There’s even that most foul phrase banned Down Under — carbon tax. The levy is 30,000 rupiah ($2.80) per tonne of emitted CO2, which critics claim is too tiny to deter polluters. The figure proposed before the big end of town hit the phones was Rp 75,000. The EU rate is €62.45 ($97 a tonne).
Within 18 years the sale of petrol-powered motorbikes is supposed to stop. Indonesia has around 112 million of the beasties so the dream of going renewable is electric. Cars will follow a decade later, but so far no mention of heavy transport.
Curiously the pedelecs dashing across Europe and now the US have barely reached Indonesia. The bikes, mainly imported from China, are often half the cost of those sold in Australia, though few buyers, probably for cultural reasons. Bicycles are for the poor or sport-crazies. Pedallers are peripheral.
The volts needed to power the two and four-wheelers currently comes from burning fossil fuels — 40 per cent oil, 24 per cent natural gas and around 30 per cent coal.
In the early years of second president Suharto’s rule (1965–98), building dams was all the go. There are now 30 hydroelectric plants and 11 geothermals, but together these meet only 6 per cent of the nation’s needs.
Within this decade there’ll have to be a massive rejig of the economy for Widodo to be remembered as a reformer. Farewell smokestacks and LPG imports, so no “gas-fired recovery”.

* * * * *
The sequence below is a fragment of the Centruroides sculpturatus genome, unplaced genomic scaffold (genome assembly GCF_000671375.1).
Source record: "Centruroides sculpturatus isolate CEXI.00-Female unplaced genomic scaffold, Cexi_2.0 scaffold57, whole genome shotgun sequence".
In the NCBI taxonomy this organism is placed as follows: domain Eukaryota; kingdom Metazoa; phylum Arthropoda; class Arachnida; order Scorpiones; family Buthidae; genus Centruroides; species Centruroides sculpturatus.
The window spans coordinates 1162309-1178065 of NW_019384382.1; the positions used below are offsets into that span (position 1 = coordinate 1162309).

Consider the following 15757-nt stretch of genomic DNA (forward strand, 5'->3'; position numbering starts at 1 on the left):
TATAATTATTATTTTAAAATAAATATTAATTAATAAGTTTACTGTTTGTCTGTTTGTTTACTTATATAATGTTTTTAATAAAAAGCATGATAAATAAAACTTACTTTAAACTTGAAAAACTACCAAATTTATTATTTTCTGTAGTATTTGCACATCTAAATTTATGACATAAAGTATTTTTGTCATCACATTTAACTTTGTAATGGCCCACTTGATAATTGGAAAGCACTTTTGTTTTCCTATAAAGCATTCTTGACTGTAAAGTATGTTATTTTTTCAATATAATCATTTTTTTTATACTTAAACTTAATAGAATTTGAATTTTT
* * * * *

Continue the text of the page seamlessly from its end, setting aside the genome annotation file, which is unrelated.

Instead a welcome to solar arrays delivering 42 per cent of power. There’s not enough suitable space for square kilometres of collectors, and smog often smothers the sun. Undersea cables from Australia may have to deliver, though that’s not stated.
Oil wells are going dry, so a nation once self-sufficient now imports. To cut costs the state-owned power provider Perusahaan Listrik Negara (PLN) is turning to coal despite a pledge to start weaning consumers off carbon.
The archipelago has huge reserves and has become the world’s top exporter of thermal coal — making a fortune supplying to China in place of the black stuff banned from Australia. The mines belong to a few oligarchs unlikely to easily abandon their businesses by 2055 as proposed.
How to change the formula? The Indonesian Way is nuclear with the first fission in 2045. The archipelago embraces the Ring of Fire and is one of the world’s most unstable regions. Last year the country was shaken by 22 quakes magnitude six or above, 214 between five and six and 11,000 at lower levels.
Where the reactors will be built, how locals will be induced to accept radioactivity in their region, and how the technicians will be trained are like The Australian Way, matters for appendices which are yet to be written.
To date, Indonesia has largely ignored solar technology. The glistening panels which smother Australian roofs are seldom seen even as hot-water providers. Although units are available there’s been no real push to market except in Bali which is more open to Australian influences.
PLN is still trying to decide how to regulate domestic feeds into the grid, and what to pay for surplus electricity.
Unless there’s a massive community attitude shift and Widodo gets tough on enforcing policies, truck fumes will still be fogging highways in 2060 and the mosquito hordes of piston-engine motorbikes will continue to make motoring hell.